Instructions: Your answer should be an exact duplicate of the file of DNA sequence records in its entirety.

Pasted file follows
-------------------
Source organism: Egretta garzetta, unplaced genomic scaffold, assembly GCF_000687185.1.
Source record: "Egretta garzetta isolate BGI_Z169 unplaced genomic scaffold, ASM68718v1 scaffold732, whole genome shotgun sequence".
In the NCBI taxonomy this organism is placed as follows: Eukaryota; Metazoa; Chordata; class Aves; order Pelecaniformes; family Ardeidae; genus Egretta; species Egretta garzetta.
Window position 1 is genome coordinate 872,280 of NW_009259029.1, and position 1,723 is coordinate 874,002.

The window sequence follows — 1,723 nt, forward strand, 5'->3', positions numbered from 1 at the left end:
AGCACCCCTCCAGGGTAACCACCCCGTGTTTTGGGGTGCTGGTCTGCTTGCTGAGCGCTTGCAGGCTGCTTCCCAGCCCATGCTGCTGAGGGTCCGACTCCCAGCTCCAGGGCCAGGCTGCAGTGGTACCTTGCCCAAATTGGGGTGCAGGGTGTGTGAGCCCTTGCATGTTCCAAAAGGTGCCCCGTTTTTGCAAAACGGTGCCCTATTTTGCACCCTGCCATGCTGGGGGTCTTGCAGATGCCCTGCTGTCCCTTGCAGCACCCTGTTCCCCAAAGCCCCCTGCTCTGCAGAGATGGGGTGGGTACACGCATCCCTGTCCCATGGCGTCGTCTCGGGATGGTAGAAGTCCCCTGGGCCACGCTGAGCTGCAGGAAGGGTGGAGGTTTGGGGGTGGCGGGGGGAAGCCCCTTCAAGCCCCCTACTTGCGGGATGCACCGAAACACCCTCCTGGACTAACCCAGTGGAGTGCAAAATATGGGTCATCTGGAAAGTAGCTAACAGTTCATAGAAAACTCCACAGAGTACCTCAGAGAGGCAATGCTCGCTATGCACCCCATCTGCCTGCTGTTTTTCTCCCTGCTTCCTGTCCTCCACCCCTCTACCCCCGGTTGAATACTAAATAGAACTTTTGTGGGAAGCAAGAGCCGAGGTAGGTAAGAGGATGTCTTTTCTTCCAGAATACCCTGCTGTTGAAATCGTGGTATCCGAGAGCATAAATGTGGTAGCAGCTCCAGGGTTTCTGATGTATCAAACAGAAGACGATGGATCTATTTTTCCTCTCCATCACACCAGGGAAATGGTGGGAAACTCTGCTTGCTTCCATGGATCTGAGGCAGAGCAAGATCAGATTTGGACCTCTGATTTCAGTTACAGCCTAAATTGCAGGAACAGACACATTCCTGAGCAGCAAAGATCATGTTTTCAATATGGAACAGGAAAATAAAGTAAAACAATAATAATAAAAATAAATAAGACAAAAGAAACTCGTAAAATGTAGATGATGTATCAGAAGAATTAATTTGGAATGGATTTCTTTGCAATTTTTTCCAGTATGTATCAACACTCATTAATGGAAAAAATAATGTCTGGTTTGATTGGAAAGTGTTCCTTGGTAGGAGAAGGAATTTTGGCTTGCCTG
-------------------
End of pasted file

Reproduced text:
Source organism: Egretta garzetta, unplaced genomic scaffold, assembly GCF_000687185.1.
Source record: "Egretta garzetta isolate BGI_Z169 unplaced genomic scaffold, ASM68718v1 scaffold732, whole genome shotgun sequence".
In the NCBI taxonomy this organism is placed as follows: Eukaryota; Metazoa; Chordata; class Aves; order Pelecaniformes; family Ardeidae; genus Egretta; species Egretta garzetta.
Window position 1 is genome coordinate 872,280 of NW_009259029.1, and position 1,723 is coordinate 874,002.

The window sequence follows — 1,723 nt, forward strand, 5'->3', positions numbered from 1 at the left end:
AGCACCCCTCCAGGGTAACCACCCCGTGTTTTGGGGTGCTGGTCTGCTTGCTGAGCGCTTGCAGGCTGCTTCCCAGCCCATGCTGCTGAGGGTCCGACTCCCAGCTCCAGGGCCAGGCTGCAGTGGTACCTTGCCCAAATTGGGGTGCAGGGTGTGTGAGCCCTTGCATGTTCCAAAAGGTGCCCCGTTTTTGCAAAACGGTGCCCTATTTTGCACCCTGCCATGCTGGGGGTCTTGCAGATGCCCTGCTGTCCCTTGCAGCACCCTGTTCCCCAAAGCCCCCTGCTCTGCAGAGATGGGGTGGGTACACGCATCCCTGTCCCATGGCGTCGTCTCGGGATGGTAGAAGTCCCCTGGGCCACGCTGAGCTGCAGGAAGGGTGGAGGTTTGGGGGTGGCGGGGGGAAGCCCCTTCAAGCCCCCTACTTGCGGGATGCACCGAAACACCCTCCTGGACTAACCCAGTGGAGTGCAAAATATGGGTCATCTGGAAAGTAGCTAACAGTTCATAGAAAACTCCACAGAGTACCTCAGAGAGGCAATGCTCGCTATGCACCCCATCTGCCTGCTGTTTTTCTCCCTGCTTCCTGTCCTCCACCCCTCTACCCCCGGTTGAATACTAAATAGAACTTTTGTGGGAAGCAAGAGCCGAGGTAGGTAAGAGGATGTCTTTTCTTCCAGAATACCCTGCTGTTGAAATCGTGGTATCCGAGAGCATAAATGTGGTAGCAGCTCCAGGGTTTCTGATGTATCAAACAGAAGACGATGGATCTATTTTTCCTCTCCATCACACCAGGGAAATGGTGGGAAACTCTGCTTGCTTCCATGGATCTGAGGCAGAGCAAGATCAGATTTGGACCTCTGATTTCAGTTACAGCCTAAATTGCAGGAACAGACACATTCCTGAGCAGCAAAGATCATGTTTTCAATATGGAACAGGAAAATAAAGTAAAACAATAATAATAAAAATAAATAAGACAAAAGAAACTCGTAAAATGTAGATGATGTATCAGAAGAATTAATTTGGAATGGATTTCTTTGCAATTTTTTCCAGTATGTATCAACACTCATTAATGGAAAAAATAATGTCTGGTTTGATTGGAAAGTGTTCCTTGGTAGGAGAAGGAATTTTGGCTTGCCTG